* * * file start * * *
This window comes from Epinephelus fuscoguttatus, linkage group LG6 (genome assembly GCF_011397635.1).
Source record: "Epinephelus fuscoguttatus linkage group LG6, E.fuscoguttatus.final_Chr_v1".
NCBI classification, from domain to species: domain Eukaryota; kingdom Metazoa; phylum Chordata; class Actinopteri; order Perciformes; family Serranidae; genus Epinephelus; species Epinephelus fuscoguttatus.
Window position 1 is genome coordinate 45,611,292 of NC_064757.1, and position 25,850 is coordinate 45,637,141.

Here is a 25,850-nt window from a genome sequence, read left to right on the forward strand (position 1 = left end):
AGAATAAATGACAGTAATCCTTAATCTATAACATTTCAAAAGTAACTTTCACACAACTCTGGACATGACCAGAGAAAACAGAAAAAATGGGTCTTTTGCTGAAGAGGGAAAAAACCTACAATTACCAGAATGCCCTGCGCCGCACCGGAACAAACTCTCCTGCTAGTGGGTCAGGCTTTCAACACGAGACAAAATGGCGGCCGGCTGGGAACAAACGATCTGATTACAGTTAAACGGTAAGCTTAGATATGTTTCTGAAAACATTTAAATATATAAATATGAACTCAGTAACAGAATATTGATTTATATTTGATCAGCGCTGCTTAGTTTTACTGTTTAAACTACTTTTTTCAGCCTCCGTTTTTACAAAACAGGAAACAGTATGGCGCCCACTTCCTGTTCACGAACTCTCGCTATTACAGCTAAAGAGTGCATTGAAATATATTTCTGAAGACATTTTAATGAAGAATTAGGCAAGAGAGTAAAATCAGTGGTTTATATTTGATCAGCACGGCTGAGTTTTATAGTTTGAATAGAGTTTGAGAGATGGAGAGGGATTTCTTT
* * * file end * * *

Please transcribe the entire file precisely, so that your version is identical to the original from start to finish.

This window comes from Epinephelus fuscoguttatus, linkage group LG6 (genome assembly GCF_011397635.1).
Source record: "Epinephelus fuscoguttatus linkage group LG6, E.fuscoguttatus.final_Chr_v1".
NCBI classification, from domain to species: domain Eukaryota; kingdom Metazoa; phylum Chordata; class Actinopteri; order Perciformes; family Serranidae; genus Epinephelus; species Epinephelus fuscoguttatus.
Window position 1 is genome coordinate 45,611,292 of NC_064757.1, and position 25,850 is coordinate 45,637,141.

Here is a 25,850-nt window from a genome sequence, read left to right on the forward strand (position 1 = left end):
AGAATAAATGACAGTAATCCTTAATCTATAACATTTCAAAAGTAACTTTCACACAACTCTGGACATGACCAGAGAAAACAGAAAAAATGGGTCTTTTGCTGAAGAGGGAAAAAACCTACAATTACCAGAATGCCCTGCGCCGCACCGGAACAAACTCTCCTGCTAGTGGGTCAGGCTTTCAACACGAGACAAAATGGCGGCCGGCTGGGAACAAACGATCTGATTACAGTTAAACGGTAAGCTTAGATATGTTTCTGAAAACATTTAAATATATAAATATGAACTCAGTAACAGAATATTGATTTATATTTGATCAGCGCTGCTTAGTTTTACTGTTTAAACTACTTTTTTCAGCCTCCGTTTTTACAAAACAGGAAACAGTATGGCGCCCACTTCCTGTTCACGAACTCTCGCTATTACAGCTAAAGAGTGCATTGAAATATATTTCTGAAGACATTTTAATGAAGAATTAGGCAAGAGAGTAAAATCAGTGGTTTATATTTGATCAGCACGGCTGAGTTTTATAGTTTGAATAGAGTTTGAGAGATGGAGAGGGATTTCTTT